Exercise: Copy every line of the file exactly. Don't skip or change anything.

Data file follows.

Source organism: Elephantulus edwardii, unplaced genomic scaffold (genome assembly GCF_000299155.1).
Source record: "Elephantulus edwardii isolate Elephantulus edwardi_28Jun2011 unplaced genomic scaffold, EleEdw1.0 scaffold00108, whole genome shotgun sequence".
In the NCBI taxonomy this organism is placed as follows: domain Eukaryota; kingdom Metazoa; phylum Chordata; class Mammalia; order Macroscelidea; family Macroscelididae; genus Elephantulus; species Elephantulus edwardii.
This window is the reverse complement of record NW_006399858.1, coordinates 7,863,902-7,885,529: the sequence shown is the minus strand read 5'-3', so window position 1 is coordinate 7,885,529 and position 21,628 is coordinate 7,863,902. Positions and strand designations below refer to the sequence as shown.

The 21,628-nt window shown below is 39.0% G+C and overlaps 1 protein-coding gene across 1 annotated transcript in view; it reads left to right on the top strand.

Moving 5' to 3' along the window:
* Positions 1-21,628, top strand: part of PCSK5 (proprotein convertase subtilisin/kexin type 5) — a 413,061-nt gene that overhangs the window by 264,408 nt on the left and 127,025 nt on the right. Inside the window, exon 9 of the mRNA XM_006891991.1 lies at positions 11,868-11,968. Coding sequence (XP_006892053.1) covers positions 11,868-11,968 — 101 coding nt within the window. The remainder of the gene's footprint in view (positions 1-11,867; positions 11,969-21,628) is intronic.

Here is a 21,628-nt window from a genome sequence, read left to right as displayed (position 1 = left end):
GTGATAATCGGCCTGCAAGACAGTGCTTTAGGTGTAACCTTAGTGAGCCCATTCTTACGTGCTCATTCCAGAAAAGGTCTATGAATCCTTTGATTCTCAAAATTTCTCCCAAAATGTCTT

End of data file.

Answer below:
Source organism: Elephantulus edwardii, unplaced genomic scaffold (genome assembly GCF_000299155.1).
Source record: "Elephantulus edwardii isolate Elephantulus edwardi_28Jun2011 unplaced genomic scaffold, EleEdw1.0 scaffold00108, whole genome shotgun sequence".
In the NCBI taxonomy this organism is placed as follows: domain Eukaryota; kingdom Metazoa; phylum Chordata; class Mammalia; order Macroscelidea; family Macroscelididae; genus Elephantulus; species Elephantulus edwardii.
This window is the reverse complement of record NW_006399858.1, coordinates 7,863,902-7,885,529: the sequence shown is the minus strand read 5'-3', so window position 1 is coordinate 7,885,529 and position 21,628 is coordinate 7,863,902. Positions and strand designations below refer to the sequence as shown.

The 21,628-nt window shown below is 39.0% G+C and overlaps 1 protein-coding gene across 1 annotated transcript in view; it reads left to right on the top strand.

Moving 5' to 3' along the window:
* Positions 1-21,628, top strand: part of PCSK5 (proprotein convertase subtilisin/kexin type 5) — a 413,061-nt gene that overhangs the window by 264,408 nt on the left and 127,025 nt on the right. Inside the window, exon 9 of the mRNA XM_006891991.1 lies at positions 11,868-11,968. Coding sequence (XP_006892053.1) covers positions 11,868-11,968 — 101 coding nt within the window. The remainder of the gene's footprint in view (positions 1-11,867; positions 11,969-21,628) is intronic.

Here is a 21,628-nt window from a genome sequence, read left to right as displayed (position 1 = left end):
GTGATAATCGGCCTGCAAGACAGTGCTTTAGGTGTAACCTTAGTGAGCCCATTCTTACGTGCTCATTCCAGAAAAGGTCTATGAATCCTTTGATTCTCAAAATTTCTCCCAAAATGTCTT